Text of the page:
Posts tagged with "vaginal mesh"

FDA Warning on Vaginal Mesh

Vaginal Mesh Complication Surgeons | Mesh Surgery

Over the past decade, the use of mesh for treatment of pelvic organ prolapse and urinary incontinence has become increasingly common secondary to trying to improve cure rates in patients who have weak native tissue where a native repair would fail.  Many different companies have produced different materials and methods for gynecologic placement of mesh. Some of those products utilized show higher complication rates versus others. Type I macroporous, polypropylene mesh has been shown to be the best tolerated material to date due to its softness, porousity and tendency to assimilate to the body well. Howevever, unfortunately, complications can still occur with the best meshes under optimal surgical conditions with the best surgeons secondary to the permanent nature of the material.

Mesh has a proper indication for certain gynecolgic patient conditions and when placed by experienced surgeons, outcomes have been statistically shown to be excellent. Dr. Croak agrees with this statement and uses mesh for stress urinary incontinence (SUI) and abdominal pelvic organ prolapse (POP) repair when appropriately indicated. He takes the time to explain the pros and cons of mesh when needed. 

Patients that suffer from surgical mesh complications may find difficulty in receiving adequate treatment as many surgeons are not trained to handle these problems or choose not to do so because of threat of litigation. Dr.Croak has extensive experience in the proper use of mesh and the treatment of complications when they do occur. He has removed or revised over 300 mesh complication in the past several years.

Complications that are known to occur requiring potential surgical treatment include:

  • Failure of the Procedure
  • Pain (Vagina, leg, pelvic, adbominal, sexual)
  • Infection or rejection of the graft material
  • Recurrence of prolapse and incontinence with mesh
  • Recurrent urinary tract infection
  • Extrusion of the mesh into the vagina causing pain, discharge, bleeding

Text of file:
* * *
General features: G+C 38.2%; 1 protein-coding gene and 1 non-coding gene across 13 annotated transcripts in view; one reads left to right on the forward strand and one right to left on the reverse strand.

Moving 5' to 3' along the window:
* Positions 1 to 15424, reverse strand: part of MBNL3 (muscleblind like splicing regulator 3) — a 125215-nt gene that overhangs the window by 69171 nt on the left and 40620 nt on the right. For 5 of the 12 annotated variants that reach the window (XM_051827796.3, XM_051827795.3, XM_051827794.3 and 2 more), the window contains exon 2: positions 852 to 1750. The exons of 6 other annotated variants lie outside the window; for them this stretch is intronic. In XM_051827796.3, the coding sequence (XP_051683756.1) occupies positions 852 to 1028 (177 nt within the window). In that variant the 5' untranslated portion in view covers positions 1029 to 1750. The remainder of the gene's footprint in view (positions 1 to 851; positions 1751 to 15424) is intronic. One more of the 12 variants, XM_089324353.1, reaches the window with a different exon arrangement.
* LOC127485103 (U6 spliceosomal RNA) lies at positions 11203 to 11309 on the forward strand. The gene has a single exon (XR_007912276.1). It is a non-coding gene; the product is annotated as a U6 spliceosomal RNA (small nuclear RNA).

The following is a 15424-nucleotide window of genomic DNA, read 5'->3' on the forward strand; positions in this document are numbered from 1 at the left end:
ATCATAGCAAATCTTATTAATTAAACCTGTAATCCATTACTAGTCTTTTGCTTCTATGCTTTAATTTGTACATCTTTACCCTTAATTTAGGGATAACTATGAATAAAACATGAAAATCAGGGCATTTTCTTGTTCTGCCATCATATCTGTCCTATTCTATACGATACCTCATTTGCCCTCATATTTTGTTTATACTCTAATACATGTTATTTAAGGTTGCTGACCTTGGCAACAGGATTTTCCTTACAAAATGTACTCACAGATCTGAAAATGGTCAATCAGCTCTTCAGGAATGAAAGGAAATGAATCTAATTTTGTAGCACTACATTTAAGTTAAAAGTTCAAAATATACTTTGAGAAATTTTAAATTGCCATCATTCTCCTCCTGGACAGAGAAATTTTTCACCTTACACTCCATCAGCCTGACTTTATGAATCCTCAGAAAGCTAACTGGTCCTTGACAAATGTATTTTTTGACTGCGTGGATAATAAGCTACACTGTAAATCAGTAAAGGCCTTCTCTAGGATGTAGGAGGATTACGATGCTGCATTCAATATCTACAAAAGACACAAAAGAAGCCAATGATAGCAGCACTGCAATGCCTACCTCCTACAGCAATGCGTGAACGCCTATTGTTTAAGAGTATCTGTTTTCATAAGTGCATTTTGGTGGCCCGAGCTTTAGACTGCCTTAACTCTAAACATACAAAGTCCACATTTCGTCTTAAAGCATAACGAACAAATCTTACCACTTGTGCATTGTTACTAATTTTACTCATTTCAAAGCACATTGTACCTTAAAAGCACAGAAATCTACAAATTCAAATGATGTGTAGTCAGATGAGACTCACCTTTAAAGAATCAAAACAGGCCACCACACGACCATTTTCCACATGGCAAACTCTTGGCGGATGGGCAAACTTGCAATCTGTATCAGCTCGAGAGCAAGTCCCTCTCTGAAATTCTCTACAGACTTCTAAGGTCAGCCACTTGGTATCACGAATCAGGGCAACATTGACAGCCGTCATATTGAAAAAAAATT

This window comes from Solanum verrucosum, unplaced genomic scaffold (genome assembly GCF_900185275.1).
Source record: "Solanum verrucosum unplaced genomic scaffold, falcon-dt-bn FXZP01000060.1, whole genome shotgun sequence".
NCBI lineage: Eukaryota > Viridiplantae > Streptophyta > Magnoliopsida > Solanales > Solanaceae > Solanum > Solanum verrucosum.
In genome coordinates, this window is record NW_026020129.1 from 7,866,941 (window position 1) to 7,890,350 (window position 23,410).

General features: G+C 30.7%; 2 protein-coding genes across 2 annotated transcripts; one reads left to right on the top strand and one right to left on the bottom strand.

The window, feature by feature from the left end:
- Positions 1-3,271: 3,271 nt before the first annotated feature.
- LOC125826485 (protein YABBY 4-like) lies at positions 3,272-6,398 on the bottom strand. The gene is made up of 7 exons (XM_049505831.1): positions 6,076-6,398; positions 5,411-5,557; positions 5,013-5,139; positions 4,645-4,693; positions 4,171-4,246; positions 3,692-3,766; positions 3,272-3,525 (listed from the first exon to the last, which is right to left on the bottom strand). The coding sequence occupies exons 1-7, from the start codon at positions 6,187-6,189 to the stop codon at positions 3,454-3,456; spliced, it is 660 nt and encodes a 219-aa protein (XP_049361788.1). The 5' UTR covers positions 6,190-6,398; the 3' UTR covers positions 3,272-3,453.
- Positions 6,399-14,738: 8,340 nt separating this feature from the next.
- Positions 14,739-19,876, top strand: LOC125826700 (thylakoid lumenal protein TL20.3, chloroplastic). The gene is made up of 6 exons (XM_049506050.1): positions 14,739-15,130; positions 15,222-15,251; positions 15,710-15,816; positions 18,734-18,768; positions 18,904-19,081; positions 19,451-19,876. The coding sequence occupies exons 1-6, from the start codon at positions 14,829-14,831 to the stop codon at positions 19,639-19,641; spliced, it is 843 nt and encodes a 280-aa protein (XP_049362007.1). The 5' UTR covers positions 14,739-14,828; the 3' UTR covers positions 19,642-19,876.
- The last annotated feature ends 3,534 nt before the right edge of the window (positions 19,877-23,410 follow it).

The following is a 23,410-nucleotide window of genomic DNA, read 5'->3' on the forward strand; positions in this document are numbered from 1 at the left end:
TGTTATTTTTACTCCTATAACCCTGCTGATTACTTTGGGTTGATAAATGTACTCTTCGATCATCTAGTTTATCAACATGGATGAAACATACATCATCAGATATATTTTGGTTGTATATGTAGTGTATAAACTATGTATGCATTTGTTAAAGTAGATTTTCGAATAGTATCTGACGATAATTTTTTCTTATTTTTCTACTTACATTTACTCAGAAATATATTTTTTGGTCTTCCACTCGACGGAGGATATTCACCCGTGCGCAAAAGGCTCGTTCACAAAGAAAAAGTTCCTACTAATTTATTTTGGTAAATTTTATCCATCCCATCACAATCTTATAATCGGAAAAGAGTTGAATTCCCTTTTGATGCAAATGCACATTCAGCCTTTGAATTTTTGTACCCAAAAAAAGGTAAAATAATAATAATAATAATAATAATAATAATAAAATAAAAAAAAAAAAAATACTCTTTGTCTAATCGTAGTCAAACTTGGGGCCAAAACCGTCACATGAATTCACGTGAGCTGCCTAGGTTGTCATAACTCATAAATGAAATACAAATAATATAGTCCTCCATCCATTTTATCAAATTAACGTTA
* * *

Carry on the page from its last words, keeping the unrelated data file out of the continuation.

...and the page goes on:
• Erosion of the mesh into bowel, bladder, urethra, or rectum

FDA Communication on Surgical Mesh

Taken from www.fda.gov Medical Devices Safety Alerts & Notices (07/13/2011)

Information on Surgical Mesh for Pelvic Organ Prolapse and Stress Urinary IncontinenceFDA wants to inform you about the complications that can occur when surgical mesh is used to treat Pelvic Organ Prolapse (POP) and Stress Urinary Incontinence (SUI), and provide you with questions to ask your surgeon before having these procedures. This is part of our commitment to keep healthcare professionals and the public informed about the medical products we regulate.

FDA has received reports of complications associated with the placement of mesh through an incision made in the wall of the vagina. Although rare, these complications can have serious consequences. The reports have not been linked to a single brand or model of mesh.

The most frequent complications included erosion through the vagina, infection, pain, urinary problems and recurrence of the prolapse and/or incontinence.

In some cases, erosion of the mesh and scarring of the vagina led to discomfort and pain, including pain during sexual intercourse. Some patients needed additional surgery to remove the mesh that had eroded into the vagina. Other complications included injuries to nearby organs such as the bowel and bladder, or blood vessels.

 

Background:  A pelvic organ prolapse (POP) occurs when a pelvic organ, such as your bladder, drops (“prolapses”) from its normal position and pushes against the walls of your vagina. This can happen if the muscles that hold your pelvic organs in place become weak or stretched from childbirth or surgery. More than one pelvic organ can drop at the same time. Organs that can be involved in a pelvic organ prolapse include the bladder, the uterus, the bowel and the rectum.  Pelvic organ prolapse can cause pain or problems with bowel and bladder functions or interfere with sexual activity.  Stress urinary incontinence (SUI) is a type of incontinence caused by leakage of urine during moments of physical stress.